November 1689

Commons Journal

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America and West Indies
November 1689


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J. W. Fortescue (editor)

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'America and West Indies: November 1689', Calendar of State Papers Colonial, America and West Indies, Volume 13: 1689-1692 (1901), pp. 171-186. URL: Date accessed: 24 November 2014.


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November 1689

Nov. 5.527. Phineas Bowles to William Blathwayt. The Lords of the Admiralty wish to be informed as to the instructions which the Lords of Trade wish to give to the Commander of the West Indian squadron. Signed. P. Bowles. ½ p. [America and West Indies. 550. No. 48.]
Nov. 6.528. Journal of Lords of Trade and Plantations. Draft instructions for the Commander of the West Indian fleet as to Councils of war and relations with the Governors read. The Lords desire the King's orders as to whether the frigate that takes out Lord Inchiquin shall join the fleet. Colonel Hill's letter of 20 August read (see No. 367). Agreed to lay the petition of the Jamaica merchants for two frigates before the King, as also the memorial of the Spanish commissioner for the Assiento and the Attorney General's opinion thereon. [Col. Entry Bk., Vol. CIX., pp. 287–289.]
Nov. 7.
529. Order of the King in Council. Referring the memorial of St. Jago del Castillo (see No. 369) to Sir John Holt, Chief Justice of the King's Bench, and to the other Judges for report. Signed. William Blathwayt. [Board of Trade. Jamaica, 6. No. 56, and Col. Entry Bk., Vol. XXXII., pp. 284–285.]
Nov. 7.
530. Order of the King in Council. On report of Lords of Trade and Plantations, ordered that from the 1st of January next the four and a half per cent. duty raised in Barbados and the Leeward Islands be applied (after the usual charges of those two Governments have been satisfied) to the payment of the Duke of Bolton's regiment. [Col. Entry Bks., Vol. C. pp. 93, 94, and pp. 107, 108, and Vol. XLVII., pp. 456, 457, and Board of Trade. Leeward Islands, 43. pp. 70, 71.]
[Nov. 7.]531. Establishment of a company of the regiment of Foot for the Leeward Islands. Three officers, three sergeants, three corporals, two drummers, sixty privates. Rates of pay as in England. [Board of Trade. Leeward Islands, 43. p. 72.]
Nov. 8.532. Sir John Berry to Lords of Trade and Plantations. Forwarding an account of the ships hired for Newfoundland and the West Indies and of the time for which they are victualled for their respective complements. [Col. Entry Bks., Vol. C., p. 100, and Vol. XLVII., pp. 461, 462.]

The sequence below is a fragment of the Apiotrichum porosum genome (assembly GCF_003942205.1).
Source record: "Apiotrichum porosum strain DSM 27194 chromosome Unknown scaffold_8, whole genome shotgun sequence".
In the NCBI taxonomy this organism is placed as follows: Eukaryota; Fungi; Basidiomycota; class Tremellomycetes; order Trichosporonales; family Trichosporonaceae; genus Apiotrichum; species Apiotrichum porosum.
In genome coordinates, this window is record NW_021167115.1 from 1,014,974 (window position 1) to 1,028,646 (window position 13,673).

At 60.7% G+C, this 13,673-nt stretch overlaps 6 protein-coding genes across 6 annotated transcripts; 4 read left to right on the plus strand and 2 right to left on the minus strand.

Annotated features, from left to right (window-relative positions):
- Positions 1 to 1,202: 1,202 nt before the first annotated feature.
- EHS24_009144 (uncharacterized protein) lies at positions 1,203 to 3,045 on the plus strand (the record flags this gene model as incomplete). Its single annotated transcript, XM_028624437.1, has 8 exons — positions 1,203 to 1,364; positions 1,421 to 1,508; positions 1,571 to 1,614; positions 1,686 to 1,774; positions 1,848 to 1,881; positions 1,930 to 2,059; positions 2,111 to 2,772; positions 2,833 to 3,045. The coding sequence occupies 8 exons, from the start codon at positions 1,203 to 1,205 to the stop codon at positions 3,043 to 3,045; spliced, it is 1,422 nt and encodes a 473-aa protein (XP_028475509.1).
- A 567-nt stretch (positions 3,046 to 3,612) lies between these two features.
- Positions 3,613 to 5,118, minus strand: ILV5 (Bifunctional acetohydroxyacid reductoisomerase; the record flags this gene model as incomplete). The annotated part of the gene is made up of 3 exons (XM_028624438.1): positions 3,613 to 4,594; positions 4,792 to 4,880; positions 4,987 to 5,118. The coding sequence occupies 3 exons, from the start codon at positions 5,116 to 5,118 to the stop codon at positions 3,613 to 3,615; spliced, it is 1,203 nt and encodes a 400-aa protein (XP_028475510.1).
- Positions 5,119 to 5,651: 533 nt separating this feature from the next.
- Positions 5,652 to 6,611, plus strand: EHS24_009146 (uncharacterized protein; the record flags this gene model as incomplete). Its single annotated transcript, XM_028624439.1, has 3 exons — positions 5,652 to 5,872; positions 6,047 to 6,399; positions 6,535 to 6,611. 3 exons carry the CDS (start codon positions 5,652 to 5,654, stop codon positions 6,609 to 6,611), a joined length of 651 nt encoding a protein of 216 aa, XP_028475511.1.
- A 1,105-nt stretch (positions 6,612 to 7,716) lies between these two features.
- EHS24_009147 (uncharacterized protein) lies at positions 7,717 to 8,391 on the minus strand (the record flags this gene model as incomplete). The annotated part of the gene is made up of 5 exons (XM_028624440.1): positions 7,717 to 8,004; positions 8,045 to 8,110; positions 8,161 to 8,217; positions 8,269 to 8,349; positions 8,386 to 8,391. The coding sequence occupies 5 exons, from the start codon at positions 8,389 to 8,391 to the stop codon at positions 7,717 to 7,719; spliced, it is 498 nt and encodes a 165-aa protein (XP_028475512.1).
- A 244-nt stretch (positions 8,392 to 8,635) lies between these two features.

Nov. 9.533. Journal of Lords of Trade and Plantations. Draft instructions for the Commander of the West Indian fleet read and approved. The King to be asked to make him a member of Council of the Leeward Islands. Colonel Codrington's letter of 31 July read (see No. 312) and his draft instructions in relation to the fleet read and approved. Draft orders to the Colonel of the Duke of Bolton's regiment read and approved. The King to be advised to make Colonel Hill Lieutenant-Governor of all the Leeward Islands. Draft of additional instructions to Governor Kendall read and approved, also a commission for Captain Nicholson to be Lieutenant-Governor of Virginia. The Commissioners for victualling the Navy to attend at next meeting to answer the complaints of the Council of Jamaica as to the victuals. Colonel Sloughter presented a list of stores required for New York. The Commissioners of Ordnance ordered to attend next meeting. [Col. Entry Bk., Vol. CIX., pp. 289–291.]
Nov. 9.534. Abstract of warlike stores desired by Colonel Hill at Nevis, and of the proportion of stores issued to the Leeward Islands by order of 15 August, 1689. [Col. Entry Bk., Vol. C., pp. 88–91.]
Nov. 9.535. Specification of ammunition and stores required for New York. 4 pp. Endorsed. Recd. from Col. Sloughter. 11 Nov. 1689. [America and West Indies. 578. No. 69.]
Nov. 9.536. Petition of Matthew Clarkson to the King. For the post of Secretary at New York. Inscribed. Reference of the petition to Lords of Trade and Plantations for report. Signed. Shrewsbury. Endorsed. Read 11 Nov., 1689. Annexed,
536. I. Certificate, with eight signatures, that Clarkson has lived as a factor in New York for several years and conducted his business well. 1 p. [America and West Indies. 578. Nos. 68, 68I.]
[Nov. 9.]537. Petition of Merchants and Planters of Jamaica now in London, to the King. Several laws were recently passed by an Assembly unduly elected by servants, tailors and disinterested persons. Having joyfully beheld the restoration of this nation to its rights and liberty, we beg that these laws may be disallowed. Sixty two signatures. Copy. 1 p. Endorsed. Read at Committee, 9 Nov., 1689. Read in Council, 20 Nov. 1689. [Board of Trade. Jamaica, 6. No. 57.]